Decommissioning Insight 2019


3.6 Ten-Year Regional Breakdown Looking more closely into the regional expenditures, we begin to see some common traits. For example, on a pro- rata basis, well decommissioning costs range from 50 per cent of the overall expenditure in the CNS to 42 per cent in the NNS and west of Shetland, and 41 per cent of spend in the SNS and IS. However, unit costs still tend to be higher in the NNS and CNS compared to the SNS, reflecting the increased complexity of the scope. The CNS also contains a greater quantity of subsea wells expected to be decommissioned over the next ten years; these are generally more expensive to decommission than platform wells. More generally, the SNS has seen some recent successes in well decommissioning activity and a greater industrialisation of the process, which may account for the apparent reduction in expected costs. The CNS and NNS will certainly glean knowledge from these experiences, driving further efficiencies. Forecasts for the CNS and NNS anticipate that 20 per cent and 17 per cent of decommissioning expenditure will be spend on project management and continued operational expenditure on platforms after production has ceased. Estimates for the SNS and IS region suggest a much smaller share of expenditure, around 9 per cent, for these activities. This is mostly due to the larger size of the installations and greater complexity in the NNS and CNS, compared to SNS assets. The proportion of expenditure forecast for removals costs also varies significantly across the UKCS, with 26 per cent allocated in the SNS, 23 per cent allocated in the NNS and only 10 per cent in the CNS. Forecast removals costs in the CNS in the near term are relatively low due to the aforementioned M&A activity in the region, which has pushed back some CoP dates. In the SNS, the proportion expected to be spent on removals has increased, likely as a result of the amount of well decommissioning activity liquidated over the past two years, which has reduced wells costs but led to greater removals (given these are concurrent activities). Expenditure on subsea infrastructure is relatively consistent around the North Sea, accounting for 9 per cent of expenditure in each of the CNS and NNS, and 8 per cent in the SNS. All regions have seen a reduction in forecast spend in comparison with the 2018 Decommissioning Insight , suggesting further efficiencies are expected in this area. The slightly higher level of expenditure in the former two regions is perhaps due to the deeper water adding complexity to subsea decommissioning activities. While the four main cost drivers are considered to be wells, removals, post-CoP OPEX and subsea infrastructure, it is important to consider all aspects of decommissioning when aiming to reduce costs. Facilities and pipeline permanent isolation and cleaning, coupled with topsides preparation, account for only 7 per cent of total UKCS decommissioning expenditure. However, this element contributes 11 per cent of forecast expenditure in the SNS, making it a larger cost component than subsea infrastructure, likely because the composition of SNS assets is different. It is therefore essential that incremental gains are sought throughout every element of the WBS.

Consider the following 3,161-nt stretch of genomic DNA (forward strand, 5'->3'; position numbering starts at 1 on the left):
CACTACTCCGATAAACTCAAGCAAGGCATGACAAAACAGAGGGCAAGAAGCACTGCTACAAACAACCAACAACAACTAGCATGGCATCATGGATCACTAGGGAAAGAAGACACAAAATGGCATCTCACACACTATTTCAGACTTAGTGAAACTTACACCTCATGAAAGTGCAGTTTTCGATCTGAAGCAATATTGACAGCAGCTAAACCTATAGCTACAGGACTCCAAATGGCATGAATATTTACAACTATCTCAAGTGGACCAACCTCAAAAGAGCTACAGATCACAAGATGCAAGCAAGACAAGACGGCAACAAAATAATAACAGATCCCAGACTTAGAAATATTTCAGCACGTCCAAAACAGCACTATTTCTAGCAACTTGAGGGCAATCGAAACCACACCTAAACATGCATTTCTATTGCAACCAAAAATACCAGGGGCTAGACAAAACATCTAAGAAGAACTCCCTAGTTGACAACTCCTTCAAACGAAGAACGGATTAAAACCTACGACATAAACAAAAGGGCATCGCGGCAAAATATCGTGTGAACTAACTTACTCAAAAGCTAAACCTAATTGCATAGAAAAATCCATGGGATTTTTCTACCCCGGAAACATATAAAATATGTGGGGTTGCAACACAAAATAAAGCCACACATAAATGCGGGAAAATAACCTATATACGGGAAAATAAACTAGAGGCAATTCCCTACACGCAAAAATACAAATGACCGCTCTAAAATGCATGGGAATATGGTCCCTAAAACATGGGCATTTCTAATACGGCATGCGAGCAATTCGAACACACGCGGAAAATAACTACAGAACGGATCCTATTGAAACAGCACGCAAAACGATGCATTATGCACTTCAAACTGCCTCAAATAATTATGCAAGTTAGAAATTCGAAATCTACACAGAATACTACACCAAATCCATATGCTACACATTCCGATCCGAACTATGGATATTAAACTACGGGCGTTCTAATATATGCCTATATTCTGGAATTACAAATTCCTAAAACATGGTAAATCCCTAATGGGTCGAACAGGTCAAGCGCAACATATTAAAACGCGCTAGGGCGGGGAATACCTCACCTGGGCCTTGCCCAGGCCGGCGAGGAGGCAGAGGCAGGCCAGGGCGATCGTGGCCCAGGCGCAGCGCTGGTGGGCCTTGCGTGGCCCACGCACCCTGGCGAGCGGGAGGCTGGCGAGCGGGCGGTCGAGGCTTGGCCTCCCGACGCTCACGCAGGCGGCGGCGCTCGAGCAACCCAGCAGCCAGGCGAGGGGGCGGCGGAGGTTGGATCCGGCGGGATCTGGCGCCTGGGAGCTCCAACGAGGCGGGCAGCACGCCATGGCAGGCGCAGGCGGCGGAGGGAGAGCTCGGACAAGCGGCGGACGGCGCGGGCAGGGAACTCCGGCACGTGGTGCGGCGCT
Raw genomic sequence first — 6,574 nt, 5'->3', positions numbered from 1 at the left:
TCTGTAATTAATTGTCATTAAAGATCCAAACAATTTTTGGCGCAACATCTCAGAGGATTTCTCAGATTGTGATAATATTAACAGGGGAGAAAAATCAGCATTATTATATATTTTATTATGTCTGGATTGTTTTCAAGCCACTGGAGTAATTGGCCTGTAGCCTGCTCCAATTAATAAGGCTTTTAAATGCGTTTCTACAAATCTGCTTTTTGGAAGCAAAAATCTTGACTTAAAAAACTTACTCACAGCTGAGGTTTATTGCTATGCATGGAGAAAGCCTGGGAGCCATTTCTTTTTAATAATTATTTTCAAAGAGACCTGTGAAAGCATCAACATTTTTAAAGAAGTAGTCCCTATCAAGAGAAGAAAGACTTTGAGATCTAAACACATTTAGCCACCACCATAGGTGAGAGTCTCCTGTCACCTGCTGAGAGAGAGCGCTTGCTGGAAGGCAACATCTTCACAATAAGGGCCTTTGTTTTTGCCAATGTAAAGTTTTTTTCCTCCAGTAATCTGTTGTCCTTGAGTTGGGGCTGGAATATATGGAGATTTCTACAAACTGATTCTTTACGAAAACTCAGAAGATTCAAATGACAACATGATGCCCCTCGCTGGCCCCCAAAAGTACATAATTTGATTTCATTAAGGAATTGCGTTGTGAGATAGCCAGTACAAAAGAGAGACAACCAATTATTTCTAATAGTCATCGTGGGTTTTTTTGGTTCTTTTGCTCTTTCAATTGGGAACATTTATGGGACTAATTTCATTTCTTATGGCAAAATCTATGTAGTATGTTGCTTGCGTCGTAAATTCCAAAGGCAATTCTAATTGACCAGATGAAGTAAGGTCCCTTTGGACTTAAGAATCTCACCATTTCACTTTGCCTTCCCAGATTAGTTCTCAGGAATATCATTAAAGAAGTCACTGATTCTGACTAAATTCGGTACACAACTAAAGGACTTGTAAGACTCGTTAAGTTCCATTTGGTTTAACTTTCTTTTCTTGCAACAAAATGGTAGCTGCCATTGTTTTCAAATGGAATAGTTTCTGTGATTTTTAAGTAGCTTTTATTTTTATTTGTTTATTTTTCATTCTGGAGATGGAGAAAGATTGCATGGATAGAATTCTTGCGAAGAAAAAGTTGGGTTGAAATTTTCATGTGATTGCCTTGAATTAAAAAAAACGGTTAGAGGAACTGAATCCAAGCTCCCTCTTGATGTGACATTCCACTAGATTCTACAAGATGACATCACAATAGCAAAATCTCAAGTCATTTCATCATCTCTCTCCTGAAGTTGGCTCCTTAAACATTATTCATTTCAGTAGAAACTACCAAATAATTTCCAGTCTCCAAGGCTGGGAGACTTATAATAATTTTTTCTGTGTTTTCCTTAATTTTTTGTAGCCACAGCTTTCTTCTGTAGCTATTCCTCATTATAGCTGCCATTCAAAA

Made with FlippingBook - Online magazine maker